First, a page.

Now celebrating its 100th anniversary, The Preservation Society of Charleston (PSC) is pleased to announce its Centennial Campaign. The organization has raised $5.6 million of a $6 million goal to enable it to meet the challenges that face Charleston today, preserving and protecting the community for the next 100 years.
The fundraising progress was announced to members this week, just days after a new historic marker was unveiled at 20 South Battery, the site of the first-ever meeting of the Society for the Preservation of Dwellings on April 21, 1920.
“We’re thrilled to share the news of our Centennial Campaign,” said Kristopher King, Executive Director of the Preservation Society of Charleston.“In order to protect Charleston for future generations, we must act now. Our team has never been busier with issues like flooding, over-development and tourism. These funds will be essential for expanded advocacy and outreach throughout the Charleston area, ensuring that we can keep Charleston not only a beautiful place to visit, but an incredible place to live.”
The money raised from the campaign — the Society’s first ever — has been allocated to four specific areas. A $3 million endowment will support additional advocacy staff. The $1.5 million Preservation Defense Fund will be used as needed for targeted public relations campaigns or litigation. Another $1 million has been allotted for much-needed technologies, and the remaining $500,000 will support an Operational Reserve Fund to offset the challenges of the pandemic and to launch some long-planned initiatives.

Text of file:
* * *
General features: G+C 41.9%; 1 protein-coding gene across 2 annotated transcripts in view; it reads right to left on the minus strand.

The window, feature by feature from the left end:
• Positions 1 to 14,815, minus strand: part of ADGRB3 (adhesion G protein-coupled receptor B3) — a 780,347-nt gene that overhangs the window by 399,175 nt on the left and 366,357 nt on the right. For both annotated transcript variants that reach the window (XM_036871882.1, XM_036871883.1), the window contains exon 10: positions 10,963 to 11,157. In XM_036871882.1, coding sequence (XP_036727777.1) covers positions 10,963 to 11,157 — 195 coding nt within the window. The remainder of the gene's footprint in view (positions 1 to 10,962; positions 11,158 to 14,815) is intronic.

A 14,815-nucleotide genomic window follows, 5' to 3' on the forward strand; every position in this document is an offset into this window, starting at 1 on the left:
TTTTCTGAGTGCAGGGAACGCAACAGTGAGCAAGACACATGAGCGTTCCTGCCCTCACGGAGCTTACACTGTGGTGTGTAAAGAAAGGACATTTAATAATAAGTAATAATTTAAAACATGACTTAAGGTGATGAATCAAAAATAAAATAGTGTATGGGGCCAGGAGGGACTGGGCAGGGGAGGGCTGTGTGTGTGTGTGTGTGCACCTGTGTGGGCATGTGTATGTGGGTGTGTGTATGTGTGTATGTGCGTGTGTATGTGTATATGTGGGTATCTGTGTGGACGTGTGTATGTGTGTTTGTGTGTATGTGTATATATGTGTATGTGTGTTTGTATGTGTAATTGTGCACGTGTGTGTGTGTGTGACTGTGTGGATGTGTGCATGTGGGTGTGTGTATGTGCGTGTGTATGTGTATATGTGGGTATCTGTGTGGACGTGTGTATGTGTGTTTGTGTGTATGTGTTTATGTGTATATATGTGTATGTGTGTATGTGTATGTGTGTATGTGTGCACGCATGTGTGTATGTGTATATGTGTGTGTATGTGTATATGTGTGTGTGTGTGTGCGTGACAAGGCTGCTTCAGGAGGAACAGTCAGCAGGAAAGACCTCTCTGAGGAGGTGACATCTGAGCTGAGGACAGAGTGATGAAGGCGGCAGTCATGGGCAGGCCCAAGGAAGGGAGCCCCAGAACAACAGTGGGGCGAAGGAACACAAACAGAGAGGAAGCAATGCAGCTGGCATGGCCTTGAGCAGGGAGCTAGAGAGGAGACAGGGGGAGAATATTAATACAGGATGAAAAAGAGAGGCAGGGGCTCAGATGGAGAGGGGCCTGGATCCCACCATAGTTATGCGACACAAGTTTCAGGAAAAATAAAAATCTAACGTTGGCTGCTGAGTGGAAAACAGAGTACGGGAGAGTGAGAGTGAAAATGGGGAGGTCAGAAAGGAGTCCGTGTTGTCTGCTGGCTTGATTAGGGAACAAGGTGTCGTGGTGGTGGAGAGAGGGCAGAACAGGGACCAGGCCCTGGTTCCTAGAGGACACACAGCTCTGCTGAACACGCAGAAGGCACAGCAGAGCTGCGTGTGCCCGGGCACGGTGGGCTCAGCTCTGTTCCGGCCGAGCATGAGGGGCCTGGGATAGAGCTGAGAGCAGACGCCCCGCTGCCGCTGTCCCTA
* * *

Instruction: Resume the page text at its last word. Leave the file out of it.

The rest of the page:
Thus far, the PSC has raised $5.6 of its $6 million goal, including an early and transformational $1 million commitment from the Manigault and Gilbreth families, who are related to the Society’s founder, Susan Pringle Frost. The PSC is now asking its members and the general public to contribute the $400,000 needed to take the campaign across the finish line.
“In planning for our Centennial, we decided early on that we wanted to celebrate our milestone anniversary by securing the future of this organization,” said Betsy Cahill, Chairman of the Board of the Preservation Society.“We have an impressive track record of success over the last century, and Charleston would be a very different city if the Preservation Society had not existed. With this campaign, we are focused on how we can serve our beloved city for the next 100 years.”
For more information or to donate, visit www.preservationsociety.org/campaign/ or call 843-722-4630.